This lesson plan combines the language and content approaches to teaching literature. Students read an extract from a famous war novel and are encouraged to deduce the meaning of difficult words from their contexts. This text also serves as a vehicle for practising reported speech (any
extract with lots of dialogue is good for this). Finally, through a webquest, students learn more about the life and work of Ernest Hemingway.
- As an introduction to the topic, you could use some of the discussion questions about literature. Ask the students if they know of any famous war novels. Tell them they are going to read an extract from a novel about the Spanish Civil War. Can they tell you when the war happened? Can they tell you details about the Civil War?
- Give the students the worksheets and ask them to read the background to the book For Whom the Bell Tolls.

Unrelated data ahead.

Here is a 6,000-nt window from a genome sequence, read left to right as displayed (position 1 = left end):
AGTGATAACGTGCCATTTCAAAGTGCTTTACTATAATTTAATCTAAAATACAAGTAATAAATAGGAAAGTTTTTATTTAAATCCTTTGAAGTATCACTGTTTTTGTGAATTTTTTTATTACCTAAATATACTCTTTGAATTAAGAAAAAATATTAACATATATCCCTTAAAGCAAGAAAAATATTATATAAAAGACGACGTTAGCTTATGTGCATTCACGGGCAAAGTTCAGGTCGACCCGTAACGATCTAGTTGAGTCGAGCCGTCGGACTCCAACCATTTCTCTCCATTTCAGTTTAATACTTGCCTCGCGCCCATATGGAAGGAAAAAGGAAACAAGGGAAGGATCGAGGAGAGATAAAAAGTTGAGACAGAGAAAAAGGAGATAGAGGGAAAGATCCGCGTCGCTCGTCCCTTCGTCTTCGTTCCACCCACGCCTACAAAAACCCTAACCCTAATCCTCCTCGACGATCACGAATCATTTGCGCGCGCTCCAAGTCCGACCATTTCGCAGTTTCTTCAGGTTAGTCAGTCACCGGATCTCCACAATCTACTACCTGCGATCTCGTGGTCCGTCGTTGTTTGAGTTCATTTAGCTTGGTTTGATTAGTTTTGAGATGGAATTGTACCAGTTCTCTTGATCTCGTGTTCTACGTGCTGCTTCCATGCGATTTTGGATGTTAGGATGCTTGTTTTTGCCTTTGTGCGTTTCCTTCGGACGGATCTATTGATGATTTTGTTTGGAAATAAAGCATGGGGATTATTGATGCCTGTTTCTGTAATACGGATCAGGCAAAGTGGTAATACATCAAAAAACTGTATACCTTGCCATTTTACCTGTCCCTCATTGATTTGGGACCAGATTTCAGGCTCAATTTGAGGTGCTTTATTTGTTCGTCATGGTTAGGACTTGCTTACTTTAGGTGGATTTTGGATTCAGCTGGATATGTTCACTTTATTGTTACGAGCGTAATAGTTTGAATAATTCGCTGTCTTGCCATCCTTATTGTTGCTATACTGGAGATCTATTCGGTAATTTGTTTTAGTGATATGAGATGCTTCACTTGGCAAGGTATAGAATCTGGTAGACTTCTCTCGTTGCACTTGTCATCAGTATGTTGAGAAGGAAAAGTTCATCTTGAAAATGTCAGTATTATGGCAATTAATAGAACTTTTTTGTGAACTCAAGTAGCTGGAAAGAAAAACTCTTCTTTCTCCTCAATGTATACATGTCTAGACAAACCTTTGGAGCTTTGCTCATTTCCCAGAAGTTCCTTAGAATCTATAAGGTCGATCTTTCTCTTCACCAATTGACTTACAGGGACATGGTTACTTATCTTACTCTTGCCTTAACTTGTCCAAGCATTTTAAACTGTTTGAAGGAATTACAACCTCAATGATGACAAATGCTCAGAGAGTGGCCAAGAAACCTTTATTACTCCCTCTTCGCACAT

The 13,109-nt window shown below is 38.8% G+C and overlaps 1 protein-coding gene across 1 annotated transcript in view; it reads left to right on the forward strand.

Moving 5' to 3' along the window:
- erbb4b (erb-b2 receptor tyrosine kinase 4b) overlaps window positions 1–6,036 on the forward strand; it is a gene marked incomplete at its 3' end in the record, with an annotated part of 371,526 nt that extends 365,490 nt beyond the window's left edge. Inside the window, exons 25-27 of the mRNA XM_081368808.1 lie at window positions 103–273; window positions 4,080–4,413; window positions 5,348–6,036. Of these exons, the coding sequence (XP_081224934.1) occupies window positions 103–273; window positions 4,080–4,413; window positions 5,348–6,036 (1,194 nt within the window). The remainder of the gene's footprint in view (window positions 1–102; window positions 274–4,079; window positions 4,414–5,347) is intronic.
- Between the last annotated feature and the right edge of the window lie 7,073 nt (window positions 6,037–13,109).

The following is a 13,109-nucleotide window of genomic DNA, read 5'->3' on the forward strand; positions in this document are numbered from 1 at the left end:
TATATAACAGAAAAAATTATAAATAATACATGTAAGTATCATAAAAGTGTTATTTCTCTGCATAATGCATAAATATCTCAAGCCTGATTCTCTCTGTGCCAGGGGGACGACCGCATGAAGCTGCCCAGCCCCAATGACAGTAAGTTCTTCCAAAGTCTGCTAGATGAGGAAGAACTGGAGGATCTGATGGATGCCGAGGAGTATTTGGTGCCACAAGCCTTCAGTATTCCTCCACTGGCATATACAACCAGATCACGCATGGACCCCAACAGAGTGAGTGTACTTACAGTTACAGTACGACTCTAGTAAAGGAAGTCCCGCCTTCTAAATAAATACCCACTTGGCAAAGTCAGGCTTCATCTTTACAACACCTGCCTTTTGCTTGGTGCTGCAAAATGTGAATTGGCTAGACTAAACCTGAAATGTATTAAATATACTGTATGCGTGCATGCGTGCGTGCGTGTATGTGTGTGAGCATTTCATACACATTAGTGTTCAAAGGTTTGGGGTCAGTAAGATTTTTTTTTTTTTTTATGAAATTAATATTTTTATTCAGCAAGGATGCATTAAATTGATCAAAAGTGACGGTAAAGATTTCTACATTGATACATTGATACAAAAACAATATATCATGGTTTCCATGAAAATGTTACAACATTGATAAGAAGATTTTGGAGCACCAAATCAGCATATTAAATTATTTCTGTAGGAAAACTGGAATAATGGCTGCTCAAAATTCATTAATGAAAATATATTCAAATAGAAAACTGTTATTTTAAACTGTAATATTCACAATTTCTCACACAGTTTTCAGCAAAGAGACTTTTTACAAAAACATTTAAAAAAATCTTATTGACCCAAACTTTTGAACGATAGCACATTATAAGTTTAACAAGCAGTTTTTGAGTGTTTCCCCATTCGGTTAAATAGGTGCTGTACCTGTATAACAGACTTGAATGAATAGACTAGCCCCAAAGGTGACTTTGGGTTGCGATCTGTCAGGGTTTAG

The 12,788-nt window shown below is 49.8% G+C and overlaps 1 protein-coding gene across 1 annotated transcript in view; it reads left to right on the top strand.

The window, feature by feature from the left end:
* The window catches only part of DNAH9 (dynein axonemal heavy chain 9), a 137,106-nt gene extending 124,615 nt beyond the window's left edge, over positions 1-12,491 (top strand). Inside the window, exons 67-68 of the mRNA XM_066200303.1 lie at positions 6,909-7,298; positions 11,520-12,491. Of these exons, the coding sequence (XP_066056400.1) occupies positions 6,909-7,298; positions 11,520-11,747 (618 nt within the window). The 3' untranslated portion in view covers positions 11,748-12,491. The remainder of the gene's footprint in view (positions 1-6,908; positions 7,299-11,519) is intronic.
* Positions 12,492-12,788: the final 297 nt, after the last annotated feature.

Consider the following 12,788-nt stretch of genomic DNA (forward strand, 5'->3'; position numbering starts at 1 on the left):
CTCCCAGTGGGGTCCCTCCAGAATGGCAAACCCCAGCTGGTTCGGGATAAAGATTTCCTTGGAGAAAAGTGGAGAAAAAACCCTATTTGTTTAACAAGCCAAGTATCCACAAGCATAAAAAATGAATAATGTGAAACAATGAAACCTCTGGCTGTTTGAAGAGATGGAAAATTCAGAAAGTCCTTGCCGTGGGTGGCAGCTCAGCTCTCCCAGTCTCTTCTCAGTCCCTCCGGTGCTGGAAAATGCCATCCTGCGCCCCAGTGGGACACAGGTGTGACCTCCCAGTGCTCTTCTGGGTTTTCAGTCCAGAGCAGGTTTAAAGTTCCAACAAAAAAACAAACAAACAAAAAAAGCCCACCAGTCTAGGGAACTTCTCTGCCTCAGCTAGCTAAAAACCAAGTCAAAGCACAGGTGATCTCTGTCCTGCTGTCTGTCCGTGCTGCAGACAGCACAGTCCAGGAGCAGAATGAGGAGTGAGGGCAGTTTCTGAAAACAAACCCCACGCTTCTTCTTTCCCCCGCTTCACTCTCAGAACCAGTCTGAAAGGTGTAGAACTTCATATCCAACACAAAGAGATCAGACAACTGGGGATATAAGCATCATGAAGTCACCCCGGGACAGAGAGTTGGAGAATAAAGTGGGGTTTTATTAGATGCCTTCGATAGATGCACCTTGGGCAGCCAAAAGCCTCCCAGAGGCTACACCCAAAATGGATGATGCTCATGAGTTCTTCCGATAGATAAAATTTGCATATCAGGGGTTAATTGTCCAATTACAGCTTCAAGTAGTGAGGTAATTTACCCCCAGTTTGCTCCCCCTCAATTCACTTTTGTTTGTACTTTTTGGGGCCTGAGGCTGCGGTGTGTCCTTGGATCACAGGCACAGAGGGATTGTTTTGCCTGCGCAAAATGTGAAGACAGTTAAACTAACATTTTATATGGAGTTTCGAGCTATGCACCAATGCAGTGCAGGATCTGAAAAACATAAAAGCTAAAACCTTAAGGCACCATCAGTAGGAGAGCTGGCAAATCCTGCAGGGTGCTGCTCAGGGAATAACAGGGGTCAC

Reading and Vocabulary
- Most of the difficult words in the extract can be understood form their context and are therefore dealt with after the reading. However, two key words to the understanding of the extract are drunk and cowardly. Write these on the board and ask the students if they know what they mean. Explain them briefly. Then tell the students to read the extract.
Answers to vocabulary in context
1. a wild pig; 2. he has a little hair; 3. The floor of a fireplace in a house; 4. (ask the students to mime the action of ‘put one finger up and wiped it across his throat’); 5. Pay him no heed = pay no attention to him. Nay = no.
- This exercise is intended as extra practice of reported speech and not a presentation. If this is the first time your students have encountered reported speech you might want to use some other material to present it.
- This writing could be done for homework or in class.
- Ask your students to look at the questions on the worksheet and find out more information about the author, Ernest Hemingway, by searching for information on the websites provided.